Pacing impedance has been proposed to monitor the clinical status of patients with congestive heart failure (CHF). This study examined whether changes in right ventricular (RV) pacing impedance correlate with changes in left ventricular ejection fraction (LVEF) and New York Heart Association (NYHA) functional class during long-term follow-up in pacemaker recipients with CHF. The study included 67 patients, 70 ± 12 years of age, in NYHA class II or III, and with a mean LVEF = 29 ± 8% at implant. LVEF, NYHA class, and bipolar pacing impedance at the RV outflow tract (RVOT) and apex (RVA) were measured at implant and at 3, 6, 9, and 12 months of follow-up. At implant, impedance was similar in RVOT (548 ± 115 Ω) and RVA (571 ± 174 Ω). Between implant and 3 months, mean impedance decreased (P < 0.0001) at both the RVOT (472 ± 62 Ω) and RVA (488 ± 86 Ω), LVEF increased (43 ± 14%, P < 0.0001), and the NYHA class decreased from 2.4 ± 0.5 to 2.1 ± 0.6 (P = 0.0001). Changes in RVA impedance correlated with changes in LVEF (r = 0.45, P = 0.002). A 50 Ω decrease in RVA impedance corresponded to a 3% decrease in LVEF. RVA impedance decreased significantly as NYHA class increased from I to IV (P = 0.04). There was no correlation between impedance measured at the RVOT and LVEF or NYHA class. A decrease in bipolar pacing impedance at the RVA was associated with worsening LVEF and the NYHA class. The use of pacing impedance to monitor the clinical status in CHF is dependent on the RV pacing site.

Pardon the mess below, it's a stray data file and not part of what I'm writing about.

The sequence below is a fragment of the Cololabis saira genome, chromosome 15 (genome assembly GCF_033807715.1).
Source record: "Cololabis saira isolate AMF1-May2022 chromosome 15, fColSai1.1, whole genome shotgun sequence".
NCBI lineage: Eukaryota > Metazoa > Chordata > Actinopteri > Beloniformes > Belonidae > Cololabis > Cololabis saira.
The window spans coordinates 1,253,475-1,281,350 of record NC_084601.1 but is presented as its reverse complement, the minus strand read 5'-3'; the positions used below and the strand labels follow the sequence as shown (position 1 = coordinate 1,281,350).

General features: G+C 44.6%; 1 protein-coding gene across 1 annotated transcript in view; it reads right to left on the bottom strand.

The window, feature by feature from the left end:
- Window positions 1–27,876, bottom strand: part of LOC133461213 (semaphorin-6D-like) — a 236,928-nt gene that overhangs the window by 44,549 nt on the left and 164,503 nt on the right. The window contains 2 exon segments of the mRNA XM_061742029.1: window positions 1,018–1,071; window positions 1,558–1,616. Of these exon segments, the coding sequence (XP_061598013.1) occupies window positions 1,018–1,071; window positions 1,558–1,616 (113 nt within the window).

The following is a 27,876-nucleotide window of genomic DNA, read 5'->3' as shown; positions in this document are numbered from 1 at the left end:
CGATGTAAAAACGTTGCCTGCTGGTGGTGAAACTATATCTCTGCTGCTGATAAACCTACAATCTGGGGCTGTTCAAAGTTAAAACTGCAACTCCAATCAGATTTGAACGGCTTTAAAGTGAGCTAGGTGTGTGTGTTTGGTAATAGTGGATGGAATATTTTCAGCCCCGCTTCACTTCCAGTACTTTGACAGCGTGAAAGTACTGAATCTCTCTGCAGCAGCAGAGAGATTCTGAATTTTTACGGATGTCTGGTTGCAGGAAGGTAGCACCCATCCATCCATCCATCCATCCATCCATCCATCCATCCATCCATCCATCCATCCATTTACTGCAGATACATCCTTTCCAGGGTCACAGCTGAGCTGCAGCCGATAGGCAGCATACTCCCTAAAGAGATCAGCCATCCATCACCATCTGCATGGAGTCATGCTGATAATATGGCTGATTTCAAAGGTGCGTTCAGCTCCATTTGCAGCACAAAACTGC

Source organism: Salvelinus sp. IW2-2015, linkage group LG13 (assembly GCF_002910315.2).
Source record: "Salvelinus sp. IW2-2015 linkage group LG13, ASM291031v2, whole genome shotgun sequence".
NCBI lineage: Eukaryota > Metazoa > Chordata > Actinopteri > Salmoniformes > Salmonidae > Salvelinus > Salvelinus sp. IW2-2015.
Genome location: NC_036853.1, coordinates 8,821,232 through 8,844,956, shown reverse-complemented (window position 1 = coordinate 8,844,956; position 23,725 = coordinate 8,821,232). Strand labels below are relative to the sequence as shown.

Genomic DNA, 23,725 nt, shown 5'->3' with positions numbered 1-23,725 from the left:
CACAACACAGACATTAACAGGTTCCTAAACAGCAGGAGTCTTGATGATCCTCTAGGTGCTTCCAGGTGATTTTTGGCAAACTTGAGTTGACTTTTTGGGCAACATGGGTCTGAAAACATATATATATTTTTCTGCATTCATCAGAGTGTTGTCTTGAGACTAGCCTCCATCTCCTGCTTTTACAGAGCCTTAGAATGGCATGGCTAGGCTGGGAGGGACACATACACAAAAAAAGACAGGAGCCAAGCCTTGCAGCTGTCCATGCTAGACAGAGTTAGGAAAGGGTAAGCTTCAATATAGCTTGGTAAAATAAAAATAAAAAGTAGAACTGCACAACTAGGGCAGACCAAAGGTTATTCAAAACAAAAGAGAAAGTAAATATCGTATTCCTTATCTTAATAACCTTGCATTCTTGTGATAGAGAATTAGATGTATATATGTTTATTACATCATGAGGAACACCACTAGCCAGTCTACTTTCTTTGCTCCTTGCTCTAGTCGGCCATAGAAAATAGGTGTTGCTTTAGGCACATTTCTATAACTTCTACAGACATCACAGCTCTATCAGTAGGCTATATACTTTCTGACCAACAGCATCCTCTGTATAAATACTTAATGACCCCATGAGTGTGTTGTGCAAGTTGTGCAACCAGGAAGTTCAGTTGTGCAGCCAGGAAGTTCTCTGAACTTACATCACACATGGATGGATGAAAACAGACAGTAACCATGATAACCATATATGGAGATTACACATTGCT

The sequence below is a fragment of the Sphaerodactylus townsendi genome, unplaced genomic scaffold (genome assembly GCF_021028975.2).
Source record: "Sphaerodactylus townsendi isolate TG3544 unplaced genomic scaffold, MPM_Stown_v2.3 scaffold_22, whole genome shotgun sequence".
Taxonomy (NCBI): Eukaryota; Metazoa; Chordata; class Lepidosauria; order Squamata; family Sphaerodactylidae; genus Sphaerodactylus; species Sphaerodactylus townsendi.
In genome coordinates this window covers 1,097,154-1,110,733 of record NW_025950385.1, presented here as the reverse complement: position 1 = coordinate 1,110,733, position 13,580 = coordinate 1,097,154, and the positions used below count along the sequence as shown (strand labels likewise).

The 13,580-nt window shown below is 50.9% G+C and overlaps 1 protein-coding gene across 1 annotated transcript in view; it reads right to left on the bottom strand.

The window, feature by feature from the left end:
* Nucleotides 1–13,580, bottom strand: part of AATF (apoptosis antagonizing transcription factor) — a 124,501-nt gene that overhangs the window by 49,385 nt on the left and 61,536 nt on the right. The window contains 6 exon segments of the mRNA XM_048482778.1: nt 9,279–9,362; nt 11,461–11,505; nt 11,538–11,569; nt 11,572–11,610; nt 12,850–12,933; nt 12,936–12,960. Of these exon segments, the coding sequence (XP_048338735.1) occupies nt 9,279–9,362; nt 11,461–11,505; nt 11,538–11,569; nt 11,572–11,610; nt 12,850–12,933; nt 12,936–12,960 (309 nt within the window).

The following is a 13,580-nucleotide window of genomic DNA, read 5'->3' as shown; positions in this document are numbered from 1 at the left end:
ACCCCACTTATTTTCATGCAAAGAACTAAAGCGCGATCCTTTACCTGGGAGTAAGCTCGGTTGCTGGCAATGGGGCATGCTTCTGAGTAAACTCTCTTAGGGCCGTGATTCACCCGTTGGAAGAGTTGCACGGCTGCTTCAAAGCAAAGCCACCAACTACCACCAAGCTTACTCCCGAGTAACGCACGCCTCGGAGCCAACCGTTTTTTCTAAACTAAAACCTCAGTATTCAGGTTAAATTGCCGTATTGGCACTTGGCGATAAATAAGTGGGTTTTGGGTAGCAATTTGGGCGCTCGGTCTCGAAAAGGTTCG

- Congestive heart failure
- Ventricular function
ASJC Scopus subject areas
- Cardiology and Cardiovascular Medicine